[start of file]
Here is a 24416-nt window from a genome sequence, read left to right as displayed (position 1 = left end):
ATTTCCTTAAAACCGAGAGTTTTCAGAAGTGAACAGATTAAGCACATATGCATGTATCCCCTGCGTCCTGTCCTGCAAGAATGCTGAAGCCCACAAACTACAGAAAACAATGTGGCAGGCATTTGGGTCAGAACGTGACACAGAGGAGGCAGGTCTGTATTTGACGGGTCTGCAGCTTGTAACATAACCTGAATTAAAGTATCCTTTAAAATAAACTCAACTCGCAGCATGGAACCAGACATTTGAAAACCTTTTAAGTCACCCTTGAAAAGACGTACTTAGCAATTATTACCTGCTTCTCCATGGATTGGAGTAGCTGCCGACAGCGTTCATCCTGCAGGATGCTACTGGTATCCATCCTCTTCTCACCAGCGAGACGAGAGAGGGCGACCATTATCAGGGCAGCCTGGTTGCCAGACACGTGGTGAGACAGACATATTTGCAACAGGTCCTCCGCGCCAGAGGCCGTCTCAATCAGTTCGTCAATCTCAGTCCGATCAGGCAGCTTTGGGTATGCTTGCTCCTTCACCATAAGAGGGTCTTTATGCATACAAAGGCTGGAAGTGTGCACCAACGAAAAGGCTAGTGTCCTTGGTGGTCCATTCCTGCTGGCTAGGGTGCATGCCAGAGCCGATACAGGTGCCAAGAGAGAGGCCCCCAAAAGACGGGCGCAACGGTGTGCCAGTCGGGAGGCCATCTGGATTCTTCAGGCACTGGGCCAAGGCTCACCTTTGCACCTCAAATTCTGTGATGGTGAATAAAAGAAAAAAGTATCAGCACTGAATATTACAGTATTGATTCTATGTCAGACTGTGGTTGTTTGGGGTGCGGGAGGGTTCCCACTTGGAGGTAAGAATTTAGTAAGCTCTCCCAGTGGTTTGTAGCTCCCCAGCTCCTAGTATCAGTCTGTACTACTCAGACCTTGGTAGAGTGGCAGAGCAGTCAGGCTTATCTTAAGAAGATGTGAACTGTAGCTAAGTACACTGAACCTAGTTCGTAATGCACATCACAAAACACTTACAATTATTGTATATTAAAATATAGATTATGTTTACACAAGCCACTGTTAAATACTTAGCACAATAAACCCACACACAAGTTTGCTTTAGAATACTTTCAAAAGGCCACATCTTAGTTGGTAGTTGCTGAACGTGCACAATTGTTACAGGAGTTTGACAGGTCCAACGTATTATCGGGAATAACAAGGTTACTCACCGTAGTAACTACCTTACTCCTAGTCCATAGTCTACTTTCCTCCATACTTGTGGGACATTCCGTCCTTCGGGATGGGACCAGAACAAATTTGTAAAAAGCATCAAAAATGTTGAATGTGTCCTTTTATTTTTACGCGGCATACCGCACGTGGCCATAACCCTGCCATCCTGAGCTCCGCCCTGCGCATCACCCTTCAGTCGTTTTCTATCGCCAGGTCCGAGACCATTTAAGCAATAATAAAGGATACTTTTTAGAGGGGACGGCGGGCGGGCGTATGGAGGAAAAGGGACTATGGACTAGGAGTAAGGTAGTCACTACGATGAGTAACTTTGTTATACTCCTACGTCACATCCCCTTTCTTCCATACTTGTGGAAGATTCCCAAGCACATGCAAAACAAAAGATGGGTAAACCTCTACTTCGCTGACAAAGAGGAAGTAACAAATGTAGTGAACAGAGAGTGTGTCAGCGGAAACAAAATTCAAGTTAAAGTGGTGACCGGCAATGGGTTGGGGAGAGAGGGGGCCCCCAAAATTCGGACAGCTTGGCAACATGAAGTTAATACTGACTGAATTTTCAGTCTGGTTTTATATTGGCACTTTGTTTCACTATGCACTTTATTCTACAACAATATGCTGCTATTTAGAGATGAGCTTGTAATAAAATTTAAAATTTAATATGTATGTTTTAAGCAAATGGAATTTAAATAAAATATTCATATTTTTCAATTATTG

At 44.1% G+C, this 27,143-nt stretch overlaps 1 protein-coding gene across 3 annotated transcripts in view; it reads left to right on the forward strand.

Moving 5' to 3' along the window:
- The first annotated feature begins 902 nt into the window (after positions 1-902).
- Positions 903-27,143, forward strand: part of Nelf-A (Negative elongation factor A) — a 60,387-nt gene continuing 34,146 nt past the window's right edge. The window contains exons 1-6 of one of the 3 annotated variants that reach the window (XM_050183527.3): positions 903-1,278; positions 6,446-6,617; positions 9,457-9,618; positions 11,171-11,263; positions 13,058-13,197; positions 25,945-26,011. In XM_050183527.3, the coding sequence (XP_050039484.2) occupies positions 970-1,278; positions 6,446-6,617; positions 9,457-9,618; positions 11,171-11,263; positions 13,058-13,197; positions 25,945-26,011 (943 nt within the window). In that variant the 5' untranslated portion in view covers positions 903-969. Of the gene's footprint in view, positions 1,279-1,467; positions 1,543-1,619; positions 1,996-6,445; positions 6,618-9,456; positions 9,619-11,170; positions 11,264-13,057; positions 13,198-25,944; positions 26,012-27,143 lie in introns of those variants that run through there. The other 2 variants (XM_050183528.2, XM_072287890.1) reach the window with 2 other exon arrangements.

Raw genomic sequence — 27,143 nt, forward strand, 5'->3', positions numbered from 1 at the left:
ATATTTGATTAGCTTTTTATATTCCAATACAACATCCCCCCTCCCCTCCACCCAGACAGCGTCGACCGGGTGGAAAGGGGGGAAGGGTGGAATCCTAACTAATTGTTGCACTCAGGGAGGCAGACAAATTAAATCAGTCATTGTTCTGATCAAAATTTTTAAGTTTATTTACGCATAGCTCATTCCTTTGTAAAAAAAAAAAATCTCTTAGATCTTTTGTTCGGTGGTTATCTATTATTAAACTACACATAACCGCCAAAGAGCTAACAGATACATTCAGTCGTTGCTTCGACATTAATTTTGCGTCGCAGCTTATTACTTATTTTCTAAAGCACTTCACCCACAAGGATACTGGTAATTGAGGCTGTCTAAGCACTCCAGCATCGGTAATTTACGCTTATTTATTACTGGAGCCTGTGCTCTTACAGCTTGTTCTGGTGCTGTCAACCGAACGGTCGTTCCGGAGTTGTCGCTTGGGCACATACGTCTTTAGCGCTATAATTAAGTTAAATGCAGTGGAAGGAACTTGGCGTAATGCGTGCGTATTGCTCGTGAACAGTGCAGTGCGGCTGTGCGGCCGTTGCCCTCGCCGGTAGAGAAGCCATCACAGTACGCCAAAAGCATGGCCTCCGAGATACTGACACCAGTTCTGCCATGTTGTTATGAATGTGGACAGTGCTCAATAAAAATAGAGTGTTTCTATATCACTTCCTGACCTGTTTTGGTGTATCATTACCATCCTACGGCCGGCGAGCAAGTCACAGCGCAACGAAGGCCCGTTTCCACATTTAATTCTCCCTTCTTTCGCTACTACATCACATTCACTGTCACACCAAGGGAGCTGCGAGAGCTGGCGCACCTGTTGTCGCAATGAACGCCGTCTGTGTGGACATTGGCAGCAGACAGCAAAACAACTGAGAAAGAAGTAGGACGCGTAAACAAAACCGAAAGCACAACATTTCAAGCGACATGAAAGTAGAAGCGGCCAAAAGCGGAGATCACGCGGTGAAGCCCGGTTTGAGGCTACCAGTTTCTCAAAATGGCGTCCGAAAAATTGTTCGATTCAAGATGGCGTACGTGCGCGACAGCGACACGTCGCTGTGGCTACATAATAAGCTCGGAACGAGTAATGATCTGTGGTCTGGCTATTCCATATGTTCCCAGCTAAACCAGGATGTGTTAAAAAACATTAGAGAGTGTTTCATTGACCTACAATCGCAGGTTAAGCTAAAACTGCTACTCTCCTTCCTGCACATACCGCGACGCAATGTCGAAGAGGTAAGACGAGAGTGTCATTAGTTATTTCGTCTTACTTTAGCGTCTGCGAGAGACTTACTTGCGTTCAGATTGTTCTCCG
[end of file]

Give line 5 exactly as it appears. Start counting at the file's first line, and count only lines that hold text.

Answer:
- The first annotated feature begins 902 nt into the window (after positions 1-902).